A Brief History of the Coffee Shop as a Symbol for Gentrification

Neighborhood change has long gone hand in hand with the coffee bean.
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It's a timeless axiom that once a high-end coffee shop arrives in a low-income neighborhood, residents can kiss goodbye manageable rents and a lasting local culture, not to mention the absence of man-buns. There's certainly a measure of truth to that sentiment: Coffee shops have accompanied neighborhood change in places as far-flung as Williamsburg, New York; Oak Park, Sacramento; and Delano, Wichita. But the coffee shop ire has reached new heights in recent weeks, following the opening of a café in the Boyle Heights neighborhood of Los Angeles last month. Weird Wave Coffee Brewers has become the center of anti-gentrification protests, and, last week, a vandal shattered its glass front door in what several reporters have interpreted as a gesture in support of these "White Wave" protests.

Yet despite the popular narrative that exists, scholars remain divided over whether coffee shops can actually usher in a class shift in a neighborhood, or whether high-end coffee shops follow in the wake of an uptick in housing prices. On the one hand, a 2015 study by two researchers at the online real-estate company Zillow found that homes closest to Starbucks locations experienced a 4 percent greater appreciation than those further away. On the other, that same year independent researchers mapped the relationship between rent prices and coffee shops in San Francisco between 2010 and 2015 and concluded that many of the coffee shops they located predated a spike in housing prices. Nevertheless, coffee critics have reason to fear that new stores mean their neighborhood is changing: There's a long history of coffee shops accompanying an influx of middle-class people and tastes into poorer neighborhoods. Though coffee's long been an affordable drink for the masses, coffee shops have—for just as long—appealed primarily to the leisure class.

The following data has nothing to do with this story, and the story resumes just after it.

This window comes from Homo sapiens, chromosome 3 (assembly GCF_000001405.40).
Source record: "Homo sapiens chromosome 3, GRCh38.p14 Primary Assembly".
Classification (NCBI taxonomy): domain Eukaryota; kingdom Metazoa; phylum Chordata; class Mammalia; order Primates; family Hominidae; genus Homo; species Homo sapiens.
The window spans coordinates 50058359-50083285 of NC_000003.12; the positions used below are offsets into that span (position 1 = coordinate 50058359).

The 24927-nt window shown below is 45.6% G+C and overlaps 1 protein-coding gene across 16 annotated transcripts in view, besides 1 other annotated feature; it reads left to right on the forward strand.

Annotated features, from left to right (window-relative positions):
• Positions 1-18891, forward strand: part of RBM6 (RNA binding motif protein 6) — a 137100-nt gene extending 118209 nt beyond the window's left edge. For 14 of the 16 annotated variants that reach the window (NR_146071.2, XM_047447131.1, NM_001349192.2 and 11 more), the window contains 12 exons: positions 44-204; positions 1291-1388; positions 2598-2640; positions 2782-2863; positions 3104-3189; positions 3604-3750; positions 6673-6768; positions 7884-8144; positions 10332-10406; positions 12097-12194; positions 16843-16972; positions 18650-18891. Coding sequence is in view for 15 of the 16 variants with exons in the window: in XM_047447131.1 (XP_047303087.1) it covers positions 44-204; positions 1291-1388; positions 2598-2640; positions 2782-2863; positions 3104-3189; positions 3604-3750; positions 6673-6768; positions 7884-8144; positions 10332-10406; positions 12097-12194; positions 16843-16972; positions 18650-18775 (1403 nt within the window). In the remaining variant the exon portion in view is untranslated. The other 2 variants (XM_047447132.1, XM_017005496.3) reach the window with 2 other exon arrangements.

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Though Ethiopians were the first to brew coffee, the earliest coffee shops came in the mid-16th-century Ottoman Empire, a regime at the height of its power and wealth. Some at that time were small neighborhood joints, while others were Empire-funded, and could feature terraces, views of the river or city walls, and lamps to allow the joe-drinking to extend long into the night. These coffee shops were so impressive that, in the 17th century, "building a grand coffee-house became one of the first things Ottoman rulers did in newly conquered cities, to demonstrate the civility of their rule," University of London professor Markman Ellis wrote in his 2004 book The Coffee-House: A Cultural History.

Over the course of the 1500s, rulers and religious leaders denounced coffee as a poor influence that could lead to gambling and improper sexual relations. But that didn't stop caffeine-needy Ottomans, who continued to drink the stuff in secret. Today, coffee remains an important, even daily, drink in several Arab countries.

There's a long history of coffee shops accompanying an influx of middle-class people and tastes into poorer neighborhoods.